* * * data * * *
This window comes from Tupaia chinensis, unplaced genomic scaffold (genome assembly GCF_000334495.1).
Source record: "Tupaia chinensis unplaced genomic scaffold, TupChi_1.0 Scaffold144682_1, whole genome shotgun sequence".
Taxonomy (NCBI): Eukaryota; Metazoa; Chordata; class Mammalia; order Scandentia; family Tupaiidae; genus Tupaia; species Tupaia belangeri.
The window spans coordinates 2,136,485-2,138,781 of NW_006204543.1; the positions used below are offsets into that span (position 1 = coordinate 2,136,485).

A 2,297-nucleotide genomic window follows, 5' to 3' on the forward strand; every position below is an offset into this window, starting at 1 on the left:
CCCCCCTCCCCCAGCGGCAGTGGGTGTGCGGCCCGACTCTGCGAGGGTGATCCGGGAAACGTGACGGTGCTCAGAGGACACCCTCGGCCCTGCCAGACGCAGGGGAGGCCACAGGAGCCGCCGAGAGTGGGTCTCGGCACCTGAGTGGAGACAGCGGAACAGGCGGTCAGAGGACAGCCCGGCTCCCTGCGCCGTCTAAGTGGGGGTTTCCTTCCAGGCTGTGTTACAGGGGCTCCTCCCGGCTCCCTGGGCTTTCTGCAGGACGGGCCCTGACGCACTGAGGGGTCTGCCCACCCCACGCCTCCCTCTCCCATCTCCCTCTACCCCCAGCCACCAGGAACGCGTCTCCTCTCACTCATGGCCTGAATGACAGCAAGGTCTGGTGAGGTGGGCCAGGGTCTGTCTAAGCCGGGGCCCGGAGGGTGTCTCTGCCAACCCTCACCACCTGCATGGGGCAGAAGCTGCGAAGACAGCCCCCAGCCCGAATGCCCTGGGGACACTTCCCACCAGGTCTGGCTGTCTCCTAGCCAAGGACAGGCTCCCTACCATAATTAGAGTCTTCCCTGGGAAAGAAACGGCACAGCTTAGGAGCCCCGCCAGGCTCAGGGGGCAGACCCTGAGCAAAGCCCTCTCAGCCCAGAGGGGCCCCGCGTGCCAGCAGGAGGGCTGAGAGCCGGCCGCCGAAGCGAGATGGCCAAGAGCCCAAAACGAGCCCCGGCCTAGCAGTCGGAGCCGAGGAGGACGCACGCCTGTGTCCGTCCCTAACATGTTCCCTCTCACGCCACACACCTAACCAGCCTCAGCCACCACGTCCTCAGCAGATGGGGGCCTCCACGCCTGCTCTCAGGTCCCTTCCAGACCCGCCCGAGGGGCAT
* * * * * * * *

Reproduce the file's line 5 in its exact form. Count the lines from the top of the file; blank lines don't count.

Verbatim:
A 2,297-nucleotide genomic window follows, 5' to 3' on the forward strand; every position below is an offset into this window, starting at 1 on the left: